Anyone who rationalized their vote for Donald Trump on the basis of being loyal to the GOP, has some serious soul searching to do. Will republicans do the tough work that entails, or will they let someone as despicable as Donald Trump become the architect of the new republican party?
Even when faced with video evidence of George Floyd being slowly murdered by rogue cop Derek Chauvin – Even after listening to the testimony of fellow police officers and expert medical witnesses – Even after the last syllable of “guilty on all 3 counts”, many Trump supporters are still unable to get on the right side of the issue when it comes to racism in America – why is that?
I think the Chauvin verdict was difficult pill to swallow for ardent supporters of the “law-and-order” president.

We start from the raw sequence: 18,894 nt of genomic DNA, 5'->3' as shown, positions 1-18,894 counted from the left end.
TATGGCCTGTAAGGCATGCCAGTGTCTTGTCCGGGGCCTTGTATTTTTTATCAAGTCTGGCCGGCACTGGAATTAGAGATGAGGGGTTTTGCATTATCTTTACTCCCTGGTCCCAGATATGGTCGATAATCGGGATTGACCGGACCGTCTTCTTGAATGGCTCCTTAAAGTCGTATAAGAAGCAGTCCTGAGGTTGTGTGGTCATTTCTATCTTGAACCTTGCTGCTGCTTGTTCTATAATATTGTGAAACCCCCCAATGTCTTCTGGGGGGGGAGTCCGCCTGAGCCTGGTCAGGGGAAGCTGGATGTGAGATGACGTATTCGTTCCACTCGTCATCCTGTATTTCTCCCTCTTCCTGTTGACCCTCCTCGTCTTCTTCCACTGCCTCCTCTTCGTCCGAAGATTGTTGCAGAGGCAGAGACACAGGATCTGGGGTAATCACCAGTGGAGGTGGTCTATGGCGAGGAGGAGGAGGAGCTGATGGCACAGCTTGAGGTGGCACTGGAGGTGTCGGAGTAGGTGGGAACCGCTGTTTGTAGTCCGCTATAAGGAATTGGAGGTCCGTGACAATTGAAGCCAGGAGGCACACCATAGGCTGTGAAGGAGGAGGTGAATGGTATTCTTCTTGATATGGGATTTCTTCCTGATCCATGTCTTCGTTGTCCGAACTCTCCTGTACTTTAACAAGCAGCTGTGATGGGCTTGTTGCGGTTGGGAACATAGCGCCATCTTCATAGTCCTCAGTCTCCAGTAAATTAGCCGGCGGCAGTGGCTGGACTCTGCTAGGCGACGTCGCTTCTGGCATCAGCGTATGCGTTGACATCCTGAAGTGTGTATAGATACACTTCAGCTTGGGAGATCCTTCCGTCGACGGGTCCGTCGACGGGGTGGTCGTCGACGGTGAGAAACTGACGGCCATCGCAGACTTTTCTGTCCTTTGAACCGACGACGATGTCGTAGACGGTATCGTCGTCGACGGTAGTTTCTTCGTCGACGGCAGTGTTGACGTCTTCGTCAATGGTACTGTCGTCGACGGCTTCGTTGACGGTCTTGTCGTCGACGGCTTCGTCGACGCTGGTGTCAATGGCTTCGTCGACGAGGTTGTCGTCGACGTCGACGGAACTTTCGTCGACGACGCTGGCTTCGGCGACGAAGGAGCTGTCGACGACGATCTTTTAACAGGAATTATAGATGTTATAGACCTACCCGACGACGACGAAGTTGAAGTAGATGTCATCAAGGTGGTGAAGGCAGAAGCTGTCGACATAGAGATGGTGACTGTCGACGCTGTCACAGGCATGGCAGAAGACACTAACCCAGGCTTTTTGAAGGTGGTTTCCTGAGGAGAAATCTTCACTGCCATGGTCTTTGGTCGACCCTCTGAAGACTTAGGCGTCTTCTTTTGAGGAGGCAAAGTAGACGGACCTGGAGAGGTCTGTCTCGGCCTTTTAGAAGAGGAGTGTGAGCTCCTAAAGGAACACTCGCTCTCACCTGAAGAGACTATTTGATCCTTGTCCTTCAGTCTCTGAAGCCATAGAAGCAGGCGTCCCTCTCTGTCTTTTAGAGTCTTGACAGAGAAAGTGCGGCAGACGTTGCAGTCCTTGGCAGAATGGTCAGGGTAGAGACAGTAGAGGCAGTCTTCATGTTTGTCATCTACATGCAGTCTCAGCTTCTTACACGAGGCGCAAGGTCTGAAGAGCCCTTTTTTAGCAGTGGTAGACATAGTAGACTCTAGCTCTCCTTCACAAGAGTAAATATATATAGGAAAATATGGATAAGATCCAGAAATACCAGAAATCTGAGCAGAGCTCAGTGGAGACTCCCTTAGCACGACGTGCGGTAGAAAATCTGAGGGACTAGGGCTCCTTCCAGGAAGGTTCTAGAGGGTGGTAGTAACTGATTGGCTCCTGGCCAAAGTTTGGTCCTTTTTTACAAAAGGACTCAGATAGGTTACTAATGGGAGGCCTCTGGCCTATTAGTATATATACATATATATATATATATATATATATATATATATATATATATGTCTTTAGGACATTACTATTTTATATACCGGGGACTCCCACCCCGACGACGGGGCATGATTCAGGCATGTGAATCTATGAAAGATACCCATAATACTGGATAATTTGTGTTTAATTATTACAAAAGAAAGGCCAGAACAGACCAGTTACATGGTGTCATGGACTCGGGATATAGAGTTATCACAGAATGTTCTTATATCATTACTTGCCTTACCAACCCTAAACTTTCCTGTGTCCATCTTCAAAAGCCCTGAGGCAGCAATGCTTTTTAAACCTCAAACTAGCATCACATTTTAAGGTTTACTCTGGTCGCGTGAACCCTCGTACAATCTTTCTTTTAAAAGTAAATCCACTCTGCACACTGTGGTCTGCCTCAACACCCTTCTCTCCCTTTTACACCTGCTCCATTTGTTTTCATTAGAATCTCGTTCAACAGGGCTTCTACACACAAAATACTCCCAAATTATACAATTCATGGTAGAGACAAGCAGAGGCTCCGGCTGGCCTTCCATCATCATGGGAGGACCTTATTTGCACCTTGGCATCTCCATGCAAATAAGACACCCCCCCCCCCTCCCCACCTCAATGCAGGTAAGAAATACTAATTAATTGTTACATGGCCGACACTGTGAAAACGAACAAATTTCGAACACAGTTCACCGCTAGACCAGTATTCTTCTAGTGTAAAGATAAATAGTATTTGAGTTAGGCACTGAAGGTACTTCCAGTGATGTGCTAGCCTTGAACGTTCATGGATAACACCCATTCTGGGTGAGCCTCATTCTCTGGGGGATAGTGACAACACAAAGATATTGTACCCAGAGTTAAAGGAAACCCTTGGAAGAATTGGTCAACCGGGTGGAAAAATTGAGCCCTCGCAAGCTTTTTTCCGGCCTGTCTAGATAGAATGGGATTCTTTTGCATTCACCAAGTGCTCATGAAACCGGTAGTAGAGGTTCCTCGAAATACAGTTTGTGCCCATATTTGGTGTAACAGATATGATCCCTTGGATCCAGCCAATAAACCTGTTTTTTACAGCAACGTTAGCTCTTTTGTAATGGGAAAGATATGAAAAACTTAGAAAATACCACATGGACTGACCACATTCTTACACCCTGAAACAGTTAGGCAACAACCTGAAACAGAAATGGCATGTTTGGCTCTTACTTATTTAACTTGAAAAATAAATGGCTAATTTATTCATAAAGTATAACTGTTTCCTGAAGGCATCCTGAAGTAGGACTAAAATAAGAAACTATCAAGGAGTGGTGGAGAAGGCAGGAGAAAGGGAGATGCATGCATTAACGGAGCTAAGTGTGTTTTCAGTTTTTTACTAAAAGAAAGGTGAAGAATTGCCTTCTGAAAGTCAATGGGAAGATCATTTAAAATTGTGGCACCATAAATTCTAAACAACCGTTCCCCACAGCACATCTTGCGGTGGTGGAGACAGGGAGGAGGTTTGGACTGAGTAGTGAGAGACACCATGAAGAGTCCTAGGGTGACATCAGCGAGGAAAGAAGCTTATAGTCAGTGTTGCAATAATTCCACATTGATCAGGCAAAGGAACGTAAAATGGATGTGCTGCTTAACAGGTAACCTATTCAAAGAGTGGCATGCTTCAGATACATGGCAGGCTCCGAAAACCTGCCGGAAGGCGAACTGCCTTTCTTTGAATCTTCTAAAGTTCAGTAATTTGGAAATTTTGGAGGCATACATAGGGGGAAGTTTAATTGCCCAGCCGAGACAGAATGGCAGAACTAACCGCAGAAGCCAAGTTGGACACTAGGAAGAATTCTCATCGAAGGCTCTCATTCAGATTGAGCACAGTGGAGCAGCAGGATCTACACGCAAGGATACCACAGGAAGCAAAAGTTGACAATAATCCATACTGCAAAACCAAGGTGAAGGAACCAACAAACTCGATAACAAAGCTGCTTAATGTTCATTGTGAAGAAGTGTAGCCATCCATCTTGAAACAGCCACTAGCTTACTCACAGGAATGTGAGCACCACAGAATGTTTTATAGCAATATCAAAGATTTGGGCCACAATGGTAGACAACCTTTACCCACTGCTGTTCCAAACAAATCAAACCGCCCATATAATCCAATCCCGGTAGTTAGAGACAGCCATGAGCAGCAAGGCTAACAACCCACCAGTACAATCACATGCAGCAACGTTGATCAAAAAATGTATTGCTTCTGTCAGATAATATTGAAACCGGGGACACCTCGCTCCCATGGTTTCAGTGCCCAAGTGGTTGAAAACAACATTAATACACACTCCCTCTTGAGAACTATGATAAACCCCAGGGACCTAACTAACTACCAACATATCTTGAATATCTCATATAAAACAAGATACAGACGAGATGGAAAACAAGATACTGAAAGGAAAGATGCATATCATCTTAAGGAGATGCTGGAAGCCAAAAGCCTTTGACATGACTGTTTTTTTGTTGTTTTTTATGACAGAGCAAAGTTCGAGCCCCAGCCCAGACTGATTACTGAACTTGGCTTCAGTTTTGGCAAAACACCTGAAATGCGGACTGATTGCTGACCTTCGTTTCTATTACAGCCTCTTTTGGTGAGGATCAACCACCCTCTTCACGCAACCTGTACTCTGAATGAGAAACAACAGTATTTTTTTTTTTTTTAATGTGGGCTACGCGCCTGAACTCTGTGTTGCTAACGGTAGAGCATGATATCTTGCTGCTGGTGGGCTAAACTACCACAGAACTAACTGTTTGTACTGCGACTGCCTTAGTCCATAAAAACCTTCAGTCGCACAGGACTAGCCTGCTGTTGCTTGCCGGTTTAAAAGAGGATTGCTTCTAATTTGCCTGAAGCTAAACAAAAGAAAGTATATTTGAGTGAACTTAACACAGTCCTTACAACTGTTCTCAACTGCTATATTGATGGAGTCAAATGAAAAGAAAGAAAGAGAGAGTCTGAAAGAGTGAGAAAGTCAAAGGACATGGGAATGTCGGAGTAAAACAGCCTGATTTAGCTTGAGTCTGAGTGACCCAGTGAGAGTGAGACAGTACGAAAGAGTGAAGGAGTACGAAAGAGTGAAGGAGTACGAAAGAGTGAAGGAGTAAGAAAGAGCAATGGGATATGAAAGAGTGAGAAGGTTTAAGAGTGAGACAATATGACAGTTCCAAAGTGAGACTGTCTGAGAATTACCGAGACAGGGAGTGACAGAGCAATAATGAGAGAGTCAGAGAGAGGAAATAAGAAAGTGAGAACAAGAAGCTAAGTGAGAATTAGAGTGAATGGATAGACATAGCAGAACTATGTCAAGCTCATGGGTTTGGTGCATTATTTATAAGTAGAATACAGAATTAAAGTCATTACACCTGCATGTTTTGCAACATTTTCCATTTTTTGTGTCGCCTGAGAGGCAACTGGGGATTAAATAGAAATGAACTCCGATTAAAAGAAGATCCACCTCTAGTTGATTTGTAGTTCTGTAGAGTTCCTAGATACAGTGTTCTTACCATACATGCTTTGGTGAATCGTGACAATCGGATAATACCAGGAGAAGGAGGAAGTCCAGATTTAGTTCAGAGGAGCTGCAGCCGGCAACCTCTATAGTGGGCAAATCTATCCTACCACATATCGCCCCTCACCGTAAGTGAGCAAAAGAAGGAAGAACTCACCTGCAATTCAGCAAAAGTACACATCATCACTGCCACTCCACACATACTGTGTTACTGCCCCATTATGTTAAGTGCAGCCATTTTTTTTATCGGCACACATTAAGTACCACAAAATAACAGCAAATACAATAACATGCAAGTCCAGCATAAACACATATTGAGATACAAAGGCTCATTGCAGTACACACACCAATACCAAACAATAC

With the recorded murder of George Floyd, Trump supporters, like the rest of us, saw with their own eyes, what Black Lives Matter protesters and activists like Colin Kaepernick have been saying for years – that there’s a serious problem in America.
And here’s how fractured our country is. When it comes to the George Floyd murder and verdict, many would rather remain silent, than take a position that might inch them closer to someone on the other side of the ideological divide.
The deafening sound of silence from Trump supporters at the end of the Chauvin trial shines a light on the deep chasm in America today, which exists because so many are willing to elevate ideology over truth and humanity.
How is it in a country full of Americans, half of us consider the other half un-American, and vice versa?
To me, this seems like a fairly recent development.